United Kingdom

Women’s Health: Supporting breastfeeding at work

To commemorate World Breastfeeding Week, we take a look at how employers can support breastfeeding mothers’ when they return to work.


Returning to work after maternity leave can be a challenging time for breastfeeding mothers. New parents face a myriad of decisions around childcare, flexible working and finances – all of which can be stressful without the added logistical challenge of breastfeeding. Returning to work can be an emotional time, and individual experiences can vary wildly. Employers need to ensure they provide adequate support and tailor accordingly.

Data from the 2010 UK-wide Infant Feeding Survey shows that 34% of mothers were continuing to breastfeed at six months1. An updated survey covering Scotland showed that breastfeeding rates in 2017 were at 43%. With over 700,000 births each year in the UK, this is a significant proportion of women2. For employers looking to proactively support women returning to work after maternity leave, supporting breastfeeding is part of the big picture.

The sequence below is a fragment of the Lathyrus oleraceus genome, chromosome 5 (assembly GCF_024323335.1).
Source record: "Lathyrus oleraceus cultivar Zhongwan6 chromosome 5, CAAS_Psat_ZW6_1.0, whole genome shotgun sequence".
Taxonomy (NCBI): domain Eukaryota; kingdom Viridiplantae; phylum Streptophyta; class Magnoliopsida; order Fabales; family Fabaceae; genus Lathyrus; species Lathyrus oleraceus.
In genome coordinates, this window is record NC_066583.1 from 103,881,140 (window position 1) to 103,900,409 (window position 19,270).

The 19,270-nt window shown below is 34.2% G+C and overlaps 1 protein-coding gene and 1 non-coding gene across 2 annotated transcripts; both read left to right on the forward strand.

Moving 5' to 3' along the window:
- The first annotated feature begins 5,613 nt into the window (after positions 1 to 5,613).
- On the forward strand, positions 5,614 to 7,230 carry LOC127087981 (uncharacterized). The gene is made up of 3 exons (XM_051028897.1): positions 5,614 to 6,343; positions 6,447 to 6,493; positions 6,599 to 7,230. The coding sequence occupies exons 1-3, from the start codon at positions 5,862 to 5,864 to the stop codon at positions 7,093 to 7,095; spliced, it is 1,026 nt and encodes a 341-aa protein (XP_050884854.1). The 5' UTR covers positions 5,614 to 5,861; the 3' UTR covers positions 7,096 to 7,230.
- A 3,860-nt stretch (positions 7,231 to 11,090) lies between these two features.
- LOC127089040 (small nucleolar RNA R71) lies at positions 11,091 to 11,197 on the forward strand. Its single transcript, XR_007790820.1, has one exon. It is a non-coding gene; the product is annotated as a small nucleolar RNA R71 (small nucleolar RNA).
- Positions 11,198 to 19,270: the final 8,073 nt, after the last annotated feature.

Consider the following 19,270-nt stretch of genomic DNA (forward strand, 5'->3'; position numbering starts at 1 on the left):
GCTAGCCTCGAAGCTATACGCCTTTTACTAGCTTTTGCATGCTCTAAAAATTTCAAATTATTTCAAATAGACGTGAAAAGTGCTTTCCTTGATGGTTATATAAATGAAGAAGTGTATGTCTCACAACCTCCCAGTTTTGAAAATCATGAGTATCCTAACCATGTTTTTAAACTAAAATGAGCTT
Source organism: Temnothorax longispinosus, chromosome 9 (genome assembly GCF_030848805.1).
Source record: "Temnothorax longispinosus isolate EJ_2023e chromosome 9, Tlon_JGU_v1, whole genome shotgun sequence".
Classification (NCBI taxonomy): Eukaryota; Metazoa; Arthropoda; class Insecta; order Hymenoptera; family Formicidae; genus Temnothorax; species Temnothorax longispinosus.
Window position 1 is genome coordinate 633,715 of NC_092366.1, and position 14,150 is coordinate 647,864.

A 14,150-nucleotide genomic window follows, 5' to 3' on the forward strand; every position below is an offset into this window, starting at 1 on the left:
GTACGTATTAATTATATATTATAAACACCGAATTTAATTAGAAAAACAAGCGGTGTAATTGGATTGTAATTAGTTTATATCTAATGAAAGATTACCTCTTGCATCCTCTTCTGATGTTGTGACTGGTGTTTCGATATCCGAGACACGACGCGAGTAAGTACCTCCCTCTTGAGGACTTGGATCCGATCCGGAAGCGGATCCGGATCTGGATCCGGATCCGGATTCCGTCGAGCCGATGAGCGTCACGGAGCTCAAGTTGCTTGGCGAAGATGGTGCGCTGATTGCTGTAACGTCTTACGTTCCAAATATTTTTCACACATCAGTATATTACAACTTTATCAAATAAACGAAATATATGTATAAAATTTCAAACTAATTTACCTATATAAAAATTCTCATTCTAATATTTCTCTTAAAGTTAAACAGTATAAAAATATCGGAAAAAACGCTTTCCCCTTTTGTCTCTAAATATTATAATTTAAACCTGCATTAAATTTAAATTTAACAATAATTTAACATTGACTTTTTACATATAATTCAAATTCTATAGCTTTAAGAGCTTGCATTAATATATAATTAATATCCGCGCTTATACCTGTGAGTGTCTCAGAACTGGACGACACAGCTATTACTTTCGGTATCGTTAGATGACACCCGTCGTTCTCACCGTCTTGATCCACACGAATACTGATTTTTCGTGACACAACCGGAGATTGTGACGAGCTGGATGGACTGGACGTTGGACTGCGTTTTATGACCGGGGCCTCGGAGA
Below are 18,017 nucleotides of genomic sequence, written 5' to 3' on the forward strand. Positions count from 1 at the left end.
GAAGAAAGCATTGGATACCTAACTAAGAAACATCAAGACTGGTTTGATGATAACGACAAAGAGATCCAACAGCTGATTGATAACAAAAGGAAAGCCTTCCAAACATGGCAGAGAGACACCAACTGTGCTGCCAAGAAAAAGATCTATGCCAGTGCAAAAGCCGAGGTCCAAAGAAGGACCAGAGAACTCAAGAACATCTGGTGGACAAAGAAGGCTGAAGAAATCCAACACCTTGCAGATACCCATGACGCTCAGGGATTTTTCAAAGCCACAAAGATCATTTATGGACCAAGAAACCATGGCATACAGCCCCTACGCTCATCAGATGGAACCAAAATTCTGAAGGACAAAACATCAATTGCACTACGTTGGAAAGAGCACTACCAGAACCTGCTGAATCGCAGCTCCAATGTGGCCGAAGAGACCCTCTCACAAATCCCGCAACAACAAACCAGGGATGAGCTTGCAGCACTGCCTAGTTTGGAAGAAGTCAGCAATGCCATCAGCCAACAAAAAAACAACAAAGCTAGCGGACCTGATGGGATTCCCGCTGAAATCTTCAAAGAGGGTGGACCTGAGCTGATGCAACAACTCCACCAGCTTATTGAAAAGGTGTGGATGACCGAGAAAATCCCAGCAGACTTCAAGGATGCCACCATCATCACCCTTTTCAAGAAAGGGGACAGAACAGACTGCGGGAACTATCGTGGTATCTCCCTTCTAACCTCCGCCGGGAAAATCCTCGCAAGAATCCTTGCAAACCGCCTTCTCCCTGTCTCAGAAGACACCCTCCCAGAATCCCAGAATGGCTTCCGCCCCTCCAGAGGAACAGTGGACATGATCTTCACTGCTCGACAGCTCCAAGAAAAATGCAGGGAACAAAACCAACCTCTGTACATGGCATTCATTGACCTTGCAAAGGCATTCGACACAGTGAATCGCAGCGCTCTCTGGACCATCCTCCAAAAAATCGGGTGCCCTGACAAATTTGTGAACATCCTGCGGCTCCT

Providing support can help improve employee wellbeing – breaks to breastfeed or express can reduce the risk of a mother developing mastitis, and breastfeeding can help to support the infant’s immune system and these in turn can help reduce/ limit absence needs. Communicating support is important to help alleviate any potential concern or worries the mother may have, as well as driving a culture of support from the wider business.

There are a number of ways that employers can support breastfeeding women, all of which can be captured in a supportive breastfeeding policy and these could include:

  • Flexible working hours for breastfeeding mothers, or shorter working days
  • Additional breaks for mothers who are expressing breastmilk
  • Providing a private, clean and safe environment for expressing and storing milk (breastmilk is usually refrigerated)
  • Creating a space for pregnant and breastfeeding mothers to rest
  • Communicating breastfeeding support, to both pregnant women and people managers
  • Facilitating a supportive culture for those breastfeeding




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